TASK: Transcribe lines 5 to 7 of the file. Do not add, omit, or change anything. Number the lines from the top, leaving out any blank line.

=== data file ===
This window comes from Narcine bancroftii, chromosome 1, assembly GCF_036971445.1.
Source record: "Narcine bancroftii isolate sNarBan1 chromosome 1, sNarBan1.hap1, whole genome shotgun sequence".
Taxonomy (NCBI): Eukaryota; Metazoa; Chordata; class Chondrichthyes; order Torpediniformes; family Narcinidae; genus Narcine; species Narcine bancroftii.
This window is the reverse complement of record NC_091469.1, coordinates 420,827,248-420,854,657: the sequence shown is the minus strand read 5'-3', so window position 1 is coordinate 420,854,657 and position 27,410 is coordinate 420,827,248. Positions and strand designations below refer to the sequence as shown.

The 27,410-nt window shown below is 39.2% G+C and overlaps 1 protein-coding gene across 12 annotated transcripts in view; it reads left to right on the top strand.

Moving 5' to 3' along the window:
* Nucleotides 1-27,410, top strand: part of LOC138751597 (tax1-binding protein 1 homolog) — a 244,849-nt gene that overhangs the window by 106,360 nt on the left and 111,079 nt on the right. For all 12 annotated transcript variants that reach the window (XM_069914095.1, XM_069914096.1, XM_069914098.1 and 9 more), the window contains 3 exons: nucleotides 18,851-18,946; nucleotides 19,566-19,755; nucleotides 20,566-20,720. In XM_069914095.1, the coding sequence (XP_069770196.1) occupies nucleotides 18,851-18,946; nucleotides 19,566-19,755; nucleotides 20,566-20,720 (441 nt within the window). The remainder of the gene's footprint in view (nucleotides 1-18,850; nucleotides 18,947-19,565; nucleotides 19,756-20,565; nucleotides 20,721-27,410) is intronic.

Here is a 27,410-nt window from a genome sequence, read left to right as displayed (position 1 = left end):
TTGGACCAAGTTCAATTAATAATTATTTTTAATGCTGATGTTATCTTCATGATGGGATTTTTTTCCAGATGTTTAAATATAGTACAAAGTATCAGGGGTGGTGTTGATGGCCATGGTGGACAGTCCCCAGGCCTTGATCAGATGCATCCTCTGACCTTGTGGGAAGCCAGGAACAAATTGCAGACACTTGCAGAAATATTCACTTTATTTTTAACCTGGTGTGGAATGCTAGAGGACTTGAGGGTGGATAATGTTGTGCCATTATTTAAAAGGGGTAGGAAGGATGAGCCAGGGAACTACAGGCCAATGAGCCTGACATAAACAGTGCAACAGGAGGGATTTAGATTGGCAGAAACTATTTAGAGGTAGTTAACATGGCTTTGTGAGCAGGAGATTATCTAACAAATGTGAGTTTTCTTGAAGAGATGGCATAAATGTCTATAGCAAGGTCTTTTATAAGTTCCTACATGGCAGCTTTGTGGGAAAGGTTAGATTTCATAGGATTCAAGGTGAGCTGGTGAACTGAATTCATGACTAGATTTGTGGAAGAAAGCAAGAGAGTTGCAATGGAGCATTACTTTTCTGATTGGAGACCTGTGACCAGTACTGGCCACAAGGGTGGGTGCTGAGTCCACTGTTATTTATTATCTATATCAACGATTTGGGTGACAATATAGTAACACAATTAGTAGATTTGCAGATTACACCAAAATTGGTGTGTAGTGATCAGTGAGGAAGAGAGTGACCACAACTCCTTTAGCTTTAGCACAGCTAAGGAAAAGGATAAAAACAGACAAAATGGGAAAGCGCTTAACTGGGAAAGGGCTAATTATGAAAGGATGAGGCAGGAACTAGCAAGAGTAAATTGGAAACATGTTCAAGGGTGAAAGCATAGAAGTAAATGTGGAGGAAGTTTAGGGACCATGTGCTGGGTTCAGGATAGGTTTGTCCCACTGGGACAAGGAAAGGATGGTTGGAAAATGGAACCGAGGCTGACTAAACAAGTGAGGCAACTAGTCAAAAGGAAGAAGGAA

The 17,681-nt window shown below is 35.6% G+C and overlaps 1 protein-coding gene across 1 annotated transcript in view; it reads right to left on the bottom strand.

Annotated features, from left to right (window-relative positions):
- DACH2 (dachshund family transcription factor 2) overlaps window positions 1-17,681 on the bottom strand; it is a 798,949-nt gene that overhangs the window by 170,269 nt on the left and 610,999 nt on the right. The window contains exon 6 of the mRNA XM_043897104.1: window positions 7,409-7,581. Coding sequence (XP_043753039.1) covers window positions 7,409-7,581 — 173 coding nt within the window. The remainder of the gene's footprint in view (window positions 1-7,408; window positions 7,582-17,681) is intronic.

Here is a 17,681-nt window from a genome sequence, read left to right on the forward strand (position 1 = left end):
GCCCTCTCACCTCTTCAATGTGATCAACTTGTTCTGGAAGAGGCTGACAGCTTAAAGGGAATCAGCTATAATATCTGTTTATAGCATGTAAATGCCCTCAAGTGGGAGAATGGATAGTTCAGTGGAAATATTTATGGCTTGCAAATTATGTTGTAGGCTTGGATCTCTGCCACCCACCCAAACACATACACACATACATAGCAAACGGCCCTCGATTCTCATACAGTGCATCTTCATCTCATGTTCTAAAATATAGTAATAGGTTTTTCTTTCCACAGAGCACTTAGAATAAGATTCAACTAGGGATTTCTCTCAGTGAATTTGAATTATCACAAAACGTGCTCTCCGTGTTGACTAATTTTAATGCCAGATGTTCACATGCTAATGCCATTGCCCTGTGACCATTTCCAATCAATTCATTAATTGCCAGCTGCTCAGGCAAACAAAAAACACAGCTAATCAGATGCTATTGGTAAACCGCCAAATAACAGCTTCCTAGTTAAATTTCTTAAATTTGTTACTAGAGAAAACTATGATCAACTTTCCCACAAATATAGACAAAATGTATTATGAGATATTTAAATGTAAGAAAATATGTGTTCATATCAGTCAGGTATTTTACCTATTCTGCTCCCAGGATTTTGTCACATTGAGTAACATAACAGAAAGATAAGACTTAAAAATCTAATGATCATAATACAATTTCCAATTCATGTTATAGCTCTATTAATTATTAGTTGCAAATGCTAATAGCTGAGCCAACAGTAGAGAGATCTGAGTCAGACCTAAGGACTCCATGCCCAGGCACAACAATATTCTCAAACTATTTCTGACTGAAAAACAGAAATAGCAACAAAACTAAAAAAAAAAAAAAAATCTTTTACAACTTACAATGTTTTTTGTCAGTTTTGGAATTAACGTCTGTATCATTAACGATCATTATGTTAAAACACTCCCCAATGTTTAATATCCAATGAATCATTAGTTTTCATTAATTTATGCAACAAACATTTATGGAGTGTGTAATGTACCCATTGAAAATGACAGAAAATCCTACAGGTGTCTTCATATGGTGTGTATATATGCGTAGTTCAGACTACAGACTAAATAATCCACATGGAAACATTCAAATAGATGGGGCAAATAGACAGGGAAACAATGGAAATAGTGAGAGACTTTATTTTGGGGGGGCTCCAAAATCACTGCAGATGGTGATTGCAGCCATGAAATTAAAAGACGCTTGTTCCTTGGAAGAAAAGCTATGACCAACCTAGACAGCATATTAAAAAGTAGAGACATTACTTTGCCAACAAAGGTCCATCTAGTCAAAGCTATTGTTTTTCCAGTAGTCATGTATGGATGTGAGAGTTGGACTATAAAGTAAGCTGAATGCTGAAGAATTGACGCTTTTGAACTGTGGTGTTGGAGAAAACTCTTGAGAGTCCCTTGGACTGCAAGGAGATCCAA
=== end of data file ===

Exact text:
The 27,410-nt window shown below is 39.2% G+C and overlaps 1 protein-coding gene across 12 annotated transcripts in view; it reads left to right on the top strand.

Moving 5' to 3' along the window:
* Nucleotides 1-27,410, top strand: part of LOC138751597 (tax1-binding protein 1 homolog) — a 244,849-nt gene that overhangs the window by 106,360 nt on the left and 111,079 nt on the right. For all 12 annotated transcript variants that reach the window (XM_069914095.1, XM_069914096.1, XM_069914098.1 and 9 more), the window contains 3 exons: nucleotides 18,851-18,946; nucleotides 19,566-19,755; nucleotides 20,566-20,720. In XM_069914095.1, the coding sequence (XP_069770196.1) occupies nucleotides 18,851-18,946; nucleotides 19,566-19,755; nucleotides 20,566-20,720 (441 nt within the window). The remainder of the gene's footprint in view (nucleotides 1-18,850; nucleotides 18,947-19,565; nucleotides 19,756-20,565; nucleotides 20,721-27,410) is intronic.